We all have weaknesses and flaws, but the important thing is to think about them and how we can overcome or change them into a positive rather than strive for being perfect. How many people do you know, who are perfect?

It’s not all about you

Now let’s move on to your potential employers. What do you know about the company? Set some time aside to find out when and how it was founded, who the key players are, and how the company has risen to the success that it is now. THEN you connect the dots and show how your strengths work well with what the company need. Say a company that you’re hiring for has tremendous growth but too few hands, then it’s quite handy that you like organising things, processes, and putting them into systems – you could, for example, make an employee handbook of best practises. But overall show why you would be committed to this business.

It’s not not smart to look at your potential team members and especially the team leader. Do you have anything in common that you could mention? You both like to do Crossfit? Then you might want to mention that you’ve been doing Crossfit on and off since 2012, and that time you signed up for a Beach Challenge competition, even though you were nowhere fit enough to not come last, but then your team came in second to last and how that was a total success for you. I digress.

Ask questions

Show that you are interested in and a good fit for this job is to ask relevant questions. Example: “What’s the first task, I would be working on if we choose to work together?” It shows that you are eager to get started, but it also gives you a good feeling for what is the most immediate need for the company to address and it helps you understand what you can expect.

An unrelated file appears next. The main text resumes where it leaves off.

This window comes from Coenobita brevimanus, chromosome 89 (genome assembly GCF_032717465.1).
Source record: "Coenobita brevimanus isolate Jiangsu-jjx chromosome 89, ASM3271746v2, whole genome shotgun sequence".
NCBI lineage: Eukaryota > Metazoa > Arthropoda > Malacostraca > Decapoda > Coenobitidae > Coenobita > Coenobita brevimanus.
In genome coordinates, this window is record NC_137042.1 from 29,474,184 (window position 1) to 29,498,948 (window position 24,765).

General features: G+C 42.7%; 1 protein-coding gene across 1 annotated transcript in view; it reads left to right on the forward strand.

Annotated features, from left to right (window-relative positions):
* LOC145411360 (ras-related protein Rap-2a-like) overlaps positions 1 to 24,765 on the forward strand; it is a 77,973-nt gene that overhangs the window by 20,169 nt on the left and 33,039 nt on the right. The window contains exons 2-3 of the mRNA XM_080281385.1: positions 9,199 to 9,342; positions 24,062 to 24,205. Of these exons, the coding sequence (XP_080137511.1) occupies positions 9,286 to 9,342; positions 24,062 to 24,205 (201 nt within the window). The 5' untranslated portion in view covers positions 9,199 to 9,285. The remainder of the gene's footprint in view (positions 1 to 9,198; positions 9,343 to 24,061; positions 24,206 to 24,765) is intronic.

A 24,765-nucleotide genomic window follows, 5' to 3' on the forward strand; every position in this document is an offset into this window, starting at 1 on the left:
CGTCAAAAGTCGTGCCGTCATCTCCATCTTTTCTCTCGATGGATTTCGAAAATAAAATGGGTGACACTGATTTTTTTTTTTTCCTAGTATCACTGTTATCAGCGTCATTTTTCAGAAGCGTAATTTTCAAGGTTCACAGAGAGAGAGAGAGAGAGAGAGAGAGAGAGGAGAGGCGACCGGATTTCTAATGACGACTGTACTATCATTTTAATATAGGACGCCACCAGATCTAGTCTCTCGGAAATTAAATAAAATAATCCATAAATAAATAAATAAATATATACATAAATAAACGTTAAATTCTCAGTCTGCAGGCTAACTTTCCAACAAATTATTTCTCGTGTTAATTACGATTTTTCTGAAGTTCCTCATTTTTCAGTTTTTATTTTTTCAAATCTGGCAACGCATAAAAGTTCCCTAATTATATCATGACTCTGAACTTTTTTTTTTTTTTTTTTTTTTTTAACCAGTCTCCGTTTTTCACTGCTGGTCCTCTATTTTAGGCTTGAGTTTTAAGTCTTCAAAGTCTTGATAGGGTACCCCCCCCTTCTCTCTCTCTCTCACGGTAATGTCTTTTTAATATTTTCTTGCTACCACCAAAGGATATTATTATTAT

Expectation management is important in order to reach a successful outcome, and if you get the job, sit down with your manager and discuss in detail what are the most important things to get done here and now, and what are the nice to have things to get done when there is more time.

Look at what challenges the company faces or is likely to face in the future that can prevent growth. Then look at ways that you can help solve those challenges. This is a great way to show your interviewers that there is great value in hiring you. 

Knowledge is power, and the more you know about the company you’re interviewing for, the better impression you will leave. Your interviewer will start to think: “we need this person” and thus the chance of getting your dream job is significantly increased.

Practise makes perfect

If you’re not used to going to interviews, or if this is your first interview, and you have time for it: Practise with a friend. Give your friend your list of anticipated questions, tell them to feel free to add any questions of their own, and get started on practising. This will make you more comfortable with the questions and can take the top of the pressure of the interview off because you’ve already been asked (most of) the questions when you finally get to the interview. This also works well for exams.

Bonus tip: Pay close attention to your body language, your facial expressions, your style of speech, and anything that you affect the way you come across to your interviewer.

May the odds be ever in your favour!